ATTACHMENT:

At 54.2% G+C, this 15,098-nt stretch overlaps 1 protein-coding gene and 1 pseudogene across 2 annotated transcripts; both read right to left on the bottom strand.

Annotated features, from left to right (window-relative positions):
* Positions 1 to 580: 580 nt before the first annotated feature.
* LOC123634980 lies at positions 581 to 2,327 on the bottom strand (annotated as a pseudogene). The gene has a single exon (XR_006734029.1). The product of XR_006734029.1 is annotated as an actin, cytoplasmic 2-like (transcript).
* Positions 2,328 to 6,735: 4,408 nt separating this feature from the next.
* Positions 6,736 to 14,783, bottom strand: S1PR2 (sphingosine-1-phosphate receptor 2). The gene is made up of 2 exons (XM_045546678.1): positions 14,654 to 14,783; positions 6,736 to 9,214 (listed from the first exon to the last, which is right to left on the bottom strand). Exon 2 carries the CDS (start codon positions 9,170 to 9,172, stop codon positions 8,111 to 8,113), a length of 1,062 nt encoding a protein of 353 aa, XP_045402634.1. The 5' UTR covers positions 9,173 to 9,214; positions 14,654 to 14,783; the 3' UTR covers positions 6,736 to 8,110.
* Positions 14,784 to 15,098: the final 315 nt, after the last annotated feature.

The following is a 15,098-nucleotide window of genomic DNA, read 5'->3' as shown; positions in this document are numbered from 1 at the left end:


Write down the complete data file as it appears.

At 54.2% G+C, this 15,098-nt stretch overlaps 1 protein-coding gene and 1 pseudogene across 2 annotated transcripts; both read right to left on the bottom strand.

Annotated features, from left to right (window-relative positions):
* Positions 1 to 580: 580 nt before the first annotated feature.
* LOC123634980 lies at positions 581 to 2,327 on the bottom strand (annotated as a pseudogene). The gene has a single exon (XR_006734029.1). The product of XR_006734029.1 is annotated as an actin, cytoplasmic 2-like (transcript).
* Positions 2,328 to 6,735: 4,408 nt separating this feature from the next.
* Positions 6,736 to 14,783, bottom strand: S1PR2 (sphingosine-1-phosphate receptor 2). The gene is made up of 2 exons (XM_045546678.1): positions 14,654 to 14,783; positions 6,736 to 9,214 (listed from the first exon to the last, which is right to left on the bottom strand). Exon 2 carries the CDS (start codon positions 9,170 to 9,172, stop codon positions 8,111 to 8,113), a length of 1,062 nt encoding a protein of 353 aa, XP_045402634.1. The 5' UTR covers positions 9,173 to 9,214; positions 14,654 to 14,783; the 3' UTR covers positions 6,736 to 8,110.
* Positions 14,784 to 15,098: the final 315 nt, after the last annotated feature.

The following is a 15,098-nucleotide window of genomic DNA, read 5'->3' as shown; positions in this document are numbered from 1 at the left end: